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Blockchain Promises Banks A Lot, But Full Benefits Will Be Long-Term

Last Updated September 23, 2020 12:01 PM
Lester Coleman
Last Updated September 23, 2020 12:01 PM
Paul Schaus
Paul Schaus

Paul Schaus, CEO at CCG Catalyst, a bank management consulting firm, argues in American Banker  that banks’ investments in blockchain technology will come to full fruition in several years due to regulatory uncertainty, but it will provide some benefits short term in improving internal operations. He argues that banks must have realistic and long-term expectations.

Schaus noted that an IMB survey of 200 global banks indicated 15% will introduce blockchain-based products next year, and 65% will have them in the next three years.

Expectations Must Be Tempered

Banks have to temper expectations about their returns from blockchain technology because regulatory uncertainty will cause banks to first use the technology for internal purposes that most likely will not involve money transfer.

Early blockchain deployments will involve transferring data for know your customer (KYC) rules, compliance reporting, trade finance and loan documentation. Such projects will not deliver full blockchain benefits.

Maximizing the value from blockchain technology will require leveraging numerous market participants that will share the cost of operating and building the network. Collaborations will be needed to leverage blockchain technology for transactions among participants.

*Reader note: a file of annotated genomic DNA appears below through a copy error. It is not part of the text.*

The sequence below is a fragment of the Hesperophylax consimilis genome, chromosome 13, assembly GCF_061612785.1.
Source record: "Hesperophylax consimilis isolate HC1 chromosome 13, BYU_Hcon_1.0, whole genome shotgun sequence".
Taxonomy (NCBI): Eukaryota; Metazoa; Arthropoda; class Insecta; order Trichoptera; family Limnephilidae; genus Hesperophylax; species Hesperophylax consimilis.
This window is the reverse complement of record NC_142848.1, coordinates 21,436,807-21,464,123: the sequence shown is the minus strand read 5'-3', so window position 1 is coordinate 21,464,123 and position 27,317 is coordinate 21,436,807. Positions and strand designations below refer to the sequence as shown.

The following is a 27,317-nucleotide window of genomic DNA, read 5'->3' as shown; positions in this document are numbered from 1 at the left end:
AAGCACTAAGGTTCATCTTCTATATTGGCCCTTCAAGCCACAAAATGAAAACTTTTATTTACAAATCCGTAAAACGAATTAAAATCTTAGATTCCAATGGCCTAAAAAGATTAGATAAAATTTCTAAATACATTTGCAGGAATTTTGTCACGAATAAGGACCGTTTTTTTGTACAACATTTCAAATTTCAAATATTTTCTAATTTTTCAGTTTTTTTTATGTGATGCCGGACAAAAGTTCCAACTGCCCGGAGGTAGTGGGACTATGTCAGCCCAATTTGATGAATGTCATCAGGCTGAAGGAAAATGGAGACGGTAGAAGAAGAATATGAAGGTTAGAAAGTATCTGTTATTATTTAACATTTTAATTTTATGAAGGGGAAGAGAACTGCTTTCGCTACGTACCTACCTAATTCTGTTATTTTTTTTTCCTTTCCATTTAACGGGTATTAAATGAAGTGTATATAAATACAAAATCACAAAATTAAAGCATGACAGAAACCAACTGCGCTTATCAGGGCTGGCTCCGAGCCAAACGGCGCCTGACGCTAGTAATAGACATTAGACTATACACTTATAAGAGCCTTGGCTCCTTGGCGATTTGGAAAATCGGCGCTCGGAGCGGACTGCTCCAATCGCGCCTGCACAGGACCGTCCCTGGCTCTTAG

Such use cases could save banking $20 billion annually from removing central authorities and clearing mechanisms, Schaus noted, citing a 2015 Santander report.

Also read: Blockchain explored by 90% of major North American and European banks, survey finds

Challenges Remain

Challenges exist before such applications emerge, a process that could take more than a decade.
The shorter-term benefits pertaining to data referencing and compliance reporting will be important. Such benefits include improved accuracy in reporting and better customer satisfaction from faster information processing.

To achieve these shorter-term benefits, banks will need to allocate resources to run the applications. These costs will increase as banks scale these applications across different divisions and business lines.

There will be cheap computing power available from cloud-based services like Microsoft Azure and IBM’s cloud-based blockchain-as-a-service.

Banks will also need to integrate these products with legacy systems. Over time, banks will learn to meet blockchain challenges at a minimum cost.

None of the challenges are impossible to solve, Schaus noted. Banks and other organizations are already working on all the challenges.

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